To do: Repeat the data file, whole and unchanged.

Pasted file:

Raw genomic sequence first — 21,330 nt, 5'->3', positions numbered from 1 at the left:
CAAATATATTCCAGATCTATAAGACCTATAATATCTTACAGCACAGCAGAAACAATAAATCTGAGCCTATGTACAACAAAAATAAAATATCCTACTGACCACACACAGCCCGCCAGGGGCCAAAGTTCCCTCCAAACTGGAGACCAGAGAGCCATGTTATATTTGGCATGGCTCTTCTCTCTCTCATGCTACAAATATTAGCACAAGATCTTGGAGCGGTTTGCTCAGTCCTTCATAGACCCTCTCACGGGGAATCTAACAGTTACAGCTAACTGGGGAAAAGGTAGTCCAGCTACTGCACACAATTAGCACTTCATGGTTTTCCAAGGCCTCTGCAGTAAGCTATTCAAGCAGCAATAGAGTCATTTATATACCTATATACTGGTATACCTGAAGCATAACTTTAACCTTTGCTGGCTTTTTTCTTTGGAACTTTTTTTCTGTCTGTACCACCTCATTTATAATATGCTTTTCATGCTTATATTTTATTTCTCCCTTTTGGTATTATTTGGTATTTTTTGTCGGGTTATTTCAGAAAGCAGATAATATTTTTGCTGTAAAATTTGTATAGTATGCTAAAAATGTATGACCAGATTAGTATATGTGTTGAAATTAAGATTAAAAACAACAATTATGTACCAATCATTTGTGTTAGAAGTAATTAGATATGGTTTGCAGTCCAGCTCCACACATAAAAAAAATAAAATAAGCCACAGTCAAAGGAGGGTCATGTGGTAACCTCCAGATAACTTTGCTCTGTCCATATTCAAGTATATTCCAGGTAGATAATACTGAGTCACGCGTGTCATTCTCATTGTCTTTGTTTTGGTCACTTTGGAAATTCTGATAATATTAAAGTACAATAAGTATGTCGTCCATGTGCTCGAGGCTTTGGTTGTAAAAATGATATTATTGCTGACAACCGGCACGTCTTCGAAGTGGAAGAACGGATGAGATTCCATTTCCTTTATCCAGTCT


Raw genomic sequence first — 21,330 nt, 5'->3', positions numbered from 1 at the left:
CAAATATATTCCAGATCTATAAGACCTATAATATCTTACAGCACAGCAGAAACAATAAATCTGAGCCTATGTACAACAAAAATAAAATATCCTACTGACCACACACAGCCCGCCAGGGGCCAAAGTTCCCTCCAAACTGGAGACCAGAGAGCCATGTTATATTTGGCATGGCTCTTCTCTCTCTCATGCTACAAATATTAGCACAAGATCTTGGAGCGGTTTGCTCAGTCCTTCATAGACCCTCTCACGGGGAATCTAACAGTTACAGCTAACTGGGGAAAAGGTAGTCCAGCTACTGCACACAATTAGCACTTCATGGTTTTCCAAGGCCTCTGCAGTAAGCTATTCAAGCAGCAATAGAGTCATTTATATACCTATATACTGGTATACCTGAAGCATAACTTTAACCTTTGCTGGCTTTTTTCTTTGGAACTTTTTTTCTGTCTGTACCACCTCATTTATAATATGCTTTTCATGCTTATATTTTATTTCTCCCTTTTGGTATTATTTGGTATTTTTTGTCGGGTTATTTCAGAAAGCAGATAATATTTTTGCTGTAAAATTTGTATAGTATGCTAAAAATGTATGACCAGATTAGTATATGTGTTGAAATTAAGATTAAAAACAACAATTATGTACCAATCATTTGTGTTAGAAGTAATTAGATATGGTTTGCAGTCCAGCTCCACACATAAAAAAAATAAAATAAGCCACAGTCAAAGGAGGGTCATGTGGTAACCTCCAGATAACTTTGCTCTGTCCATATTCAAGTATATTCCAGGTAGATAATACTGAGTCACGCGTGTCATTCTCATTGTCTTTGTTTTGGTCACTTTGGAAATTCTGATAATATTAAAGTACAATAAGTATGTCGTCCATGTGCTCGAGGCTTTGGTTGTAAAAATGATATTATTGCTGACAACCGGCACGTCTTCGAAGTGGAAGAACGGATGAGATTCCATTTCCTTTATCCAGTCT